Peabody Shows Coal Deals Burn Investors With Losses: Real M&A
In the past 12 months, acquirers from Peabody to Alpha Natural Resources Inc. (ANR) have fallen as much as 41 percent after announcing more than $25 billion of deals for coal companies, according to data compiled by Bloomberg. That compares with the 32 percent gain in the first year buyers posted historically. St. Louis-based Peabody has slumped 19 percent since announcing an unsolicited bid for Macarthur Coal last month.
Companies are now paying twice the average takeover premium to secure coal reserves on the bet that demand from steel and power producers in China and the developing world will drive prices higher. While analysts project the acquirers in the three biggest deals will all report record earnings this year and next, Citigroup Inc. and Stewart Capital say that some may be paying too much in the face of a global economic slowdown and a peak in prices of metallurgical, or steelmaking, coal.
“If you look at where the deals were done versus where spot metallurgical coal prices were, it would suggest they were doing them at the peak,” said Brian Yu, a San Francisco-based analyst at Citigroup. “Investors do not want management to dilute their earnings” with costly acquisitions, he said.
Peabody, the biggest U.S. coal producer, and ArcelorMittal, the world’s largest steelmaker, agreed to buy Macarthur Coal for A$16 a share, according to a statement yesterday.
The price was 48 percent higher than Macarthur Coal’s 20- day trading average and almost three times the 17 percent premium for deals announced prior to the past year, according to data compiled by Bloomberg. The deal also valued Macarthur Coal at almost 20 times earnings before interest, taxes, depreciation and amortization, 56 percent more than the historical multiple.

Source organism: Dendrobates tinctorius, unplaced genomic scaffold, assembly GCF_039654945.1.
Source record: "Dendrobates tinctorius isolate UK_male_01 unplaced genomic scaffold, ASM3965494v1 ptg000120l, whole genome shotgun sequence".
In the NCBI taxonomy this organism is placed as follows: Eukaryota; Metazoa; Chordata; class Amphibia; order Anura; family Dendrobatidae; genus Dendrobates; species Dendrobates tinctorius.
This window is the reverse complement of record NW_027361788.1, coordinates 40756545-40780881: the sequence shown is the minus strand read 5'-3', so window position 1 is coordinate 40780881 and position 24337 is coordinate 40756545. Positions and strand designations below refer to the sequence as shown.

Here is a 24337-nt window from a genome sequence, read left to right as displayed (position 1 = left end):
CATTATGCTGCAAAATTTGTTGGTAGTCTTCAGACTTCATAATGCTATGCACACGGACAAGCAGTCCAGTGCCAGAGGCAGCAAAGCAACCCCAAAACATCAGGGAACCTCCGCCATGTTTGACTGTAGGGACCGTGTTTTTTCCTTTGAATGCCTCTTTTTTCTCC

The agreement came almost two months after the bidders made an unsolicited bid of A$15.50 a share, which the board of Brisbane-based Macarthur Coal rejected. Since the initial proposal on July 11, Peabody’s decline has been almost twice as large as energy stocks in the Standard & Poor’s 500 Index, the benchmark gauge for American common equity.
“Clearly, not all deals are alike,” Vic Svec, a spokesman for Peabody, said in a telephone interview today. “It’s about choosing the right assets and paying the right price and then managing them well as time goes on. I would reject a broad-brush portrayal of growth by acquisition as somehow being negative.”
Giles Read, a London-based spokesman for ArcelorMittal (MT), didn’t immediately return an e-mail request sent outside normal business hours.
While Peabody’s shares have declined, Brean Murray Carret & Co.’s Jeremy Sussman says that ArcelorMittal’s interest in acquiring Macarthur Coal shows that demand for coal continues to increase and help support higher prices.
“It’s one thing for the acquiring coal companies to be optimistic about pricing because they almost have to be, but it’s another for the largest end-user in the world to be just as optimistic that prices will stay high,” Sussman, an analyst for Brean Murray in New York, said in a telephone interview.